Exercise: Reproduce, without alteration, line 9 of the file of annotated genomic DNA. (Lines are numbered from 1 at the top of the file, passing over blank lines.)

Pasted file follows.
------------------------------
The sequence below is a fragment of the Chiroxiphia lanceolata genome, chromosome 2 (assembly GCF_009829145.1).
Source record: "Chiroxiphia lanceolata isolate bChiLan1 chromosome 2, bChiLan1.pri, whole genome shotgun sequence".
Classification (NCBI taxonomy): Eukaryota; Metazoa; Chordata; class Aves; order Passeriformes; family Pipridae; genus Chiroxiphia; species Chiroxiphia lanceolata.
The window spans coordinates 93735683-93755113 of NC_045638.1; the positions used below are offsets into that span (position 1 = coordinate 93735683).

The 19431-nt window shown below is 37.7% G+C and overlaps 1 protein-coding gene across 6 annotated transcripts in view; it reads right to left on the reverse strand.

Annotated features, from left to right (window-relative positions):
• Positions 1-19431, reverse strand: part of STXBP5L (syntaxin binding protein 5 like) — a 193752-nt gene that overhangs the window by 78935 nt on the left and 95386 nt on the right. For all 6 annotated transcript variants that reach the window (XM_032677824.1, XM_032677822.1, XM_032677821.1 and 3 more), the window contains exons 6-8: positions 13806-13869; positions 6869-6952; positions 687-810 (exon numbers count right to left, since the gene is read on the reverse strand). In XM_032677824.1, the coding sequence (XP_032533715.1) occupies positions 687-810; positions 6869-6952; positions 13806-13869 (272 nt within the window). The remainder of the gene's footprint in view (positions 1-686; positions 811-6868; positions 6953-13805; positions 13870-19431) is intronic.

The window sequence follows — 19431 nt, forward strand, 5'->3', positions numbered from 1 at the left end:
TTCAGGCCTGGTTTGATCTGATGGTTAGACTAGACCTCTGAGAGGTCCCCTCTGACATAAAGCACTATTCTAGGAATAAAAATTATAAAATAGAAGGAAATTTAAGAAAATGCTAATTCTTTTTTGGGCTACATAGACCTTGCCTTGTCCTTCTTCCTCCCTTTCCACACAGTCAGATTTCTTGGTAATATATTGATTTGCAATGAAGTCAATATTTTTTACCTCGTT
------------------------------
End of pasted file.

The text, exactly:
TTCAGGCCTGGTTTGATCTGATGGTTAGACTAGACCTCTGAGAGGTCCCCTCTGACATAAAGCACTATTCTAGGAATAAAAATTATAAAATAGAAGGAAATTTAAGAAAATGCTAATTCTTTTTTGGGCTACATAGACCTTGCCTTGTCCTTCTTCCTCCCTTTCCACACAGTCAGATTTCTTGGTAATATATTGATTTGCAATGAAGTCAATATTTTTTACCTCGTT